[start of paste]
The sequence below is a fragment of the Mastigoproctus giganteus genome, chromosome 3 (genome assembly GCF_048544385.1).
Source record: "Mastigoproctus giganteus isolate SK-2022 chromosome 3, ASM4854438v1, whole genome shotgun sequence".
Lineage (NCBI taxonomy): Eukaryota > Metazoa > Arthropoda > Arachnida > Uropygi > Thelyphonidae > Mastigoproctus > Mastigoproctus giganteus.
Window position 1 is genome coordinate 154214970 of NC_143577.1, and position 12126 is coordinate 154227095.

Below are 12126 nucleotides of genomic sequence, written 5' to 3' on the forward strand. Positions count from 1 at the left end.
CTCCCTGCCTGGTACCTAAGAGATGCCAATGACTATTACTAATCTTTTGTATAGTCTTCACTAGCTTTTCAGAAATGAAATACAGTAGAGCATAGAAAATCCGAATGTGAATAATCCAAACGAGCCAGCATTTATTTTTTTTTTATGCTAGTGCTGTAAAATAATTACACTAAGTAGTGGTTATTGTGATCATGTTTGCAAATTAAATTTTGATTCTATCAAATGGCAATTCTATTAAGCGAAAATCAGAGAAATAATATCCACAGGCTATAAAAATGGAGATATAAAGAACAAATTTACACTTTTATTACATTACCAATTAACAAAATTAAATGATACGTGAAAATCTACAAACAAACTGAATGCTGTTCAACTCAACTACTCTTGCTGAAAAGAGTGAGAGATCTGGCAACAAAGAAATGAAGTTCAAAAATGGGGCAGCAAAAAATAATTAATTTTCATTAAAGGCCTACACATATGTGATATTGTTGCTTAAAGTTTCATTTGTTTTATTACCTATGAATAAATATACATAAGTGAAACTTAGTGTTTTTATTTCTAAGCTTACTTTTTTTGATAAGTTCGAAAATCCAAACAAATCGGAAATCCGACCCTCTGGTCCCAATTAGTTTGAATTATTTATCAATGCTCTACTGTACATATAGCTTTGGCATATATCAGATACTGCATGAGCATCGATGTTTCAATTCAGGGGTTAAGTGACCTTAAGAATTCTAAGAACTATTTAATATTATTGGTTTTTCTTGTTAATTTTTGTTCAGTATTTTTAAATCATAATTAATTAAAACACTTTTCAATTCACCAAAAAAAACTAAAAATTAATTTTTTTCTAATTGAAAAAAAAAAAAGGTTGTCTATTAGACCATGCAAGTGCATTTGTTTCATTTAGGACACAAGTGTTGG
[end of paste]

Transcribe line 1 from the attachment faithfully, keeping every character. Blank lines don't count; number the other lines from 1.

The sequence below is a fragment of the Mastigoproctus giganteus genome, chromosome 3 (genome assembly GCF_048544385.1).